The exact language and implementation timeline, if any, of these regulations are not known at the time of writing but it is anticipated that they will come either in the 2015/16 or 2016/17 season. Although money laundering in football is by no means a new phenomenon, it is the clubs in maturing footballing nations that become prime targets for such activities.15 The introduction of such Domestic Club Licensing regulations will act as a precautionary measure to prevent domestic clubs becoming vehicles of illicit activities such as match-fixing and money laundering. As Gibraltar is effectively in its embryonic stages as a professional regulatory body, it will want to keep its image untainted from such activities so that it can focus on professionalising domestic football as efficiently as possible.
In a similar vein, the GFA has also considered the implementation of a regulation preventing an entity purchasing or having ownership of more than 49% of a club. At present this is done in Germany in the form of the ‘50+1’ rule to prevent Abramovich styled takeovers from occurring. Whilst it is feared that such regulations may deter foreign investors, such a regulation will prevent a disparity between clubs on the field of play as a result of disparate financial conditions.
Arguably the most challenging matter facing the GFA in relation to the national Senior League at present is the lack of Gibraltarian national players playing in the Premier Division on a regular basis. In order to try and remedy the deficiency of domestically developed players at Senior level, the GFA are looking to adopt similar regulatory regimes surrounding domestically trained player restrictions as other jurisdictions.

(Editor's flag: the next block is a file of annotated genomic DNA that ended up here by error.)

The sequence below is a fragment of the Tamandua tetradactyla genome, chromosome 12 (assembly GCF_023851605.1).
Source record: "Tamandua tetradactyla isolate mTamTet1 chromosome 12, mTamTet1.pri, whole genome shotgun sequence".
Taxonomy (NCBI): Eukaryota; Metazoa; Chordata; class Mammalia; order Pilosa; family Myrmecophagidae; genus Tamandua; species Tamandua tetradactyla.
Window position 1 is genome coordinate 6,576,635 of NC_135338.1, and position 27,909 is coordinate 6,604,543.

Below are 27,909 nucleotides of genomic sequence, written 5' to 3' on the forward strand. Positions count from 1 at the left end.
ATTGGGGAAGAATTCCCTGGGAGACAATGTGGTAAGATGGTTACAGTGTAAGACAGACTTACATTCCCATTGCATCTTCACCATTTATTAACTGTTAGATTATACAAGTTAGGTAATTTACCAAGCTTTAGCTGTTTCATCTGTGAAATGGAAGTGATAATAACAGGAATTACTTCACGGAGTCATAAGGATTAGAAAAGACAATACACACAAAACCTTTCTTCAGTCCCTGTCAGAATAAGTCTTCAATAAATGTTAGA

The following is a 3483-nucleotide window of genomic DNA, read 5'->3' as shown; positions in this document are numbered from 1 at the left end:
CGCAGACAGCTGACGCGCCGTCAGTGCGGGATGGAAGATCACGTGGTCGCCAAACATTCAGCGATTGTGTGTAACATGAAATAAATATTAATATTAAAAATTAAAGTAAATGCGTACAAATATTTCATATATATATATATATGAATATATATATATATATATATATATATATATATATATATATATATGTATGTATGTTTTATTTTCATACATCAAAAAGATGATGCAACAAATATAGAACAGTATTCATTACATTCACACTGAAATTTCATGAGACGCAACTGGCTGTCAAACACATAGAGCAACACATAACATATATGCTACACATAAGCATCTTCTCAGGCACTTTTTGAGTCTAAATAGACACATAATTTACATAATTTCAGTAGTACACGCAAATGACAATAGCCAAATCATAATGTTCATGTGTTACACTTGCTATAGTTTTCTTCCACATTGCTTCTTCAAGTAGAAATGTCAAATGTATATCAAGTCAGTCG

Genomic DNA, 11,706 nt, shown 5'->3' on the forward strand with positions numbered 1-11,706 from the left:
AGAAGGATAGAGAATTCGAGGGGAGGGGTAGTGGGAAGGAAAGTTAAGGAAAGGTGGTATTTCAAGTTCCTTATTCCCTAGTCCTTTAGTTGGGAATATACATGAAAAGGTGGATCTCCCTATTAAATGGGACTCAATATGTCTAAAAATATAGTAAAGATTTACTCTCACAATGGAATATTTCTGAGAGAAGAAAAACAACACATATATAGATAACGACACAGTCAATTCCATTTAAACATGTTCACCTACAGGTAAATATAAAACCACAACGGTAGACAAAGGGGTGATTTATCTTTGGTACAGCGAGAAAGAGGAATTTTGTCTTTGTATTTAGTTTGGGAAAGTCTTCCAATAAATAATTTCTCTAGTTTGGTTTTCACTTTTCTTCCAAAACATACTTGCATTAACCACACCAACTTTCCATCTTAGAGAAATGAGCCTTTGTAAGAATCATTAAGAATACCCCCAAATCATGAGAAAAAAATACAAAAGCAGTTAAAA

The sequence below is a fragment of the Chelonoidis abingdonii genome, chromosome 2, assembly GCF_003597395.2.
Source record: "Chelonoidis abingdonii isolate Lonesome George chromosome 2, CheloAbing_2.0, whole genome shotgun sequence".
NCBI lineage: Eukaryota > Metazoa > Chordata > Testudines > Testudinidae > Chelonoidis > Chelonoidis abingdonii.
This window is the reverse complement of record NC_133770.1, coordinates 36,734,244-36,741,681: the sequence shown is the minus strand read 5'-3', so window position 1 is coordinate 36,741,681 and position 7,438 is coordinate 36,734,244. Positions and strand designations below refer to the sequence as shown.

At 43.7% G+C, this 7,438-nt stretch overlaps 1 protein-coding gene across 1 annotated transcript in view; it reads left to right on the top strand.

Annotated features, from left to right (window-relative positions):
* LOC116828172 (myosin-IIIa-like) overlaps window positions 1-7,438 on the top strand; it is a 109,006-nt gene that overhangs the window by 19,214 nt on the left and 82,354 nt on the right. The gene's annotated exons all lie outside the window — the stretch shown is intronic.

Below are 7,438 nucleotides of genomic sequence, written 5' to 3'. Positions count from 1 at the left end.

Gibraltar's entry into UEFA has seen a complete transformation of local football. Whereas beforehand its leagues were played almost exclusively by local amateur players, the last two years have seen substantial investment in many of the local teams, presumably driven by the lure of European football and the financial rewards that accompany the same. This influx of investment has given teams the financial capacity to pay players amounts hitherto unheard of on the rock, which in turn has made the Senior League an attractive proposition for many players previously playing for Spanish teams in the local area (particularly given the short route to European football). In some cases investors have also sought to introduce a new level of infrastructure in their teams, employing scouts and Directors of Football who are encouraged to seek talent from even further afield.
Currently, the Senior League boasts of players from Italy, Tunisia, Brazil, Argentina, Estonia, Senegal and Equatorial Guinea, as well as Spain, Morocco and Gibraltar. While the arrival of investment, infrastructure, talent and knowledge brings with it tremendous benefits to the local game, many have lamented the sharp decline in local representation in Premier Division fixtures. This has had serious consequences, not least for the national team, which until recently consisted mainly of players who were key to their club's ambitions and now contains several players who are struggling to achieve regular Premier Division football.